Part IV. — Archaeology of ^lanhattan Island. By Alanson 

Skinner. (Nine text figures.) . . . .113 

Part V. — The Rock-Shelters of Armonk, New York. By ^1. R. 
Harrington. (Plates XVIII-XX and seven text 
figures) ......... 125 

Part VI. — Indian Rock-Shelters in Northern New Jersey and 

Southern New York. By Max Schrabisch . . 141 
Part VII. — Ancient Shell Heaps near New York City. By M. R. 

Harrington. (Three text figures.) . . .169 
Part VIII. — - Notes on the Mohegan and Niantic Indians. By F. G. 

Speck. (Plates XXI-XXIV and four text figures.) 183 
Part IX. — Archaeology of the New York Coastal Algonkin. By 

Alanson Skinner. (Six text figures.) . . . 213 

ANTHROPOLOGICAL PAPERS, Volume IV. 

Part I. — The A.ssiniboine. By Robert H. Lowie. (Plates I-III 

and seventeen text figures.) ..... 1 

Special Piiblicafiou. 

*The Anatomy of the Common Stjuid. By Leonard Worcester Wil- 
liams. Pp. 1-S7, pll. i-iii and sixteen text figures. 



MUSEUM NEWS NOTES. 



THE Department of Vertebrate Pah^ontology has received as a 
gift from Mr. Charles Lanier, one of the Trustees, a skull of the 
great Cretaceous dinosaur Triceratops. This specimen was col- 
lected in the Laramie Cretaceous of Seven-Mile Creek, Western County, 
W^yoming, about 45 miles northwest of Edgemont, South Dakota, by 



NEWS NOTES 27 

Mr. Charles H. Sternbcro; and is t-oiisidered the second finest example 
ever discovered. 

Through the bequest of Miss Phebe Anna Thorne, the Museum is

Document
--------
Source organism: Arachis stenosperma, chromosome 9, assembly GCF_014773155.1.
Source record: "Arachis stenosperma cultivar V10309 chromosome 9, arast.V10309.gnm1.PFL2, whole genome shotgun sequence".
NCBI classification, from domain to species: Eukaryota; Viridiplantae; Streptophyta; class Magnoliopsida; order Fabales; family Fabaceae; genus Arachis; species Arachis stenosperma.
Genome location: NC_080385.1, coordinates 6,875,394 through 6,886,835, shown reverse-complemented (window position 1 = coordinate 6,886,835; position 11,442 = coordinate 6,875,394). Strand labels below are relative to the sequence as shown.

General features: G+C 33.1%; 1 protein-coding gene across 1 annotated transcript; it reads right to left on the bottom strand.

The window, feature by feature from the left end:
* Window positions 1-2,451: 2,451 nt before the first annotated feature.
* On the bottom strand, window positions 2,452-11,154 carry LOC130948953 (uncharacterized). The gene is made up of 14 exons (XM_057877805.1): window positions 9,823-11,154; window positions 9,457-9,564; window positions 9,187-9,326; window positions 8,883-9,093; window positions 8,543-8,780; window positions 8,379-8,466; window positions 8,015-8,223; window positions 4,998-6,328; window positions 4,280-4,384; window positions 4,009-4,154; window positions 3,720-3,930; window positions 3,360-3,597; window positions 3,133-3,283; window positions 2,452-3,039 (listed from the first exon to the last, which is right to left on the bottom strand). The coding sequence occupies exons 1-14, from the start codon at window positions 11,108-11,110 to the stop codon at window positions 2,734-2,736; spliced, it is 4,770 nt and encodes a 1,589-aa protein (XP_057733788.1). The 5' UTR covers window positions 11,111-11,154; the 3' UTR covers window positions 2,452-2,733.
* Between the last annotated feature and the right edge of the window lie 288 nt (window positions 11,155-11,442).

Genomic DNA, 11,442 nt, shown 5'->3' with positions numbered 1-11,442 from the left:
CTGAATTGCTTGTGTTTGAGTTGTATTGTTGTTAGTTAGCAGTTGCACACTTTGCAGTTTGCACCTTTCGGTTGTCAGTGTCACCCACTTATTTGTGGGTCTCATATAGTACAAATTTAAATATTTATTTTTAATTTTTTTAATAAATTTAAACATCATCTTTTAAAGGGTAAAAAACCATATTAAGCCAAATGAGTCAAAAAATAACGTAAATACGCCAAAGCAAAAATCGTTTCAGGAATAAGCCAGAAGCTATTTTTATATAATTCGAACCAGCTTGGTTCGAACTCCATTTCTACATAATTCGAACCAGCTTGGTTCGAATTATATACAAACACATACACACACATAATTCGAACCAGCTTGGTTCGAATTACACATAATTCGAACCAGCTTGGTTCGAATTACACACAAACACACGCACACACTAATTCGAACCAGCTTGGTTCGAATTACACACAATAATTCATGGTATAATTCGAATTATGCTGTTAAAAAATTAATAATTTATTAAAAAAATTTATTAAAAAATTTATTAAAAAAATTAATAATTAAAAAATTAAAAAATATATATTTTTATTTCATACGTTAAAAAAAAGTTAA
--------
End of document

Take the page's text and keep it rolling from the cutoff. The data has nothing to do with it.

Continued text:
to receive ten thousand dollars for its permanent endowment. The 
income of the fund is to be used in such a manner as to perpetuate the 
memory of her father. 

The path of Halley's comet has been added to the planetarium in the 
Foyer, and the position of this transient visitor to the solar system will 
be indicated daily durinii; the next few months, wdiile the comet is visible 
to the unaided eye. 

The Department of Anthropology has recently been enriched by the 
accession of two large local collections. The first of these was made 
on Manhattan Island by Messrs. Calver and Bolton. It is particularly 
valuable, because the sites on the upper end of the Island, whence the 
objects were obtained, are fast becoming obliterated. Several skeletons 
are particularly interesting as being the only authentic remains of the 
Manhattan aborigines known. There is also a large and perfect pottery 
vessel of the Iroquoian type from the upper end of Manhattan Island. 
This collection was described and many of the objects figured l)v ^Ir. 
Bolton in Volume III of the "Anthropological Papers" and in the Hud- 
son-Fulton number of the Jot rnal for October, 1909. The second 
collection was made on Staten Island during the years 1900-1909 bv 
Mr. Alanson Skinner of the Department of Anthropology and is the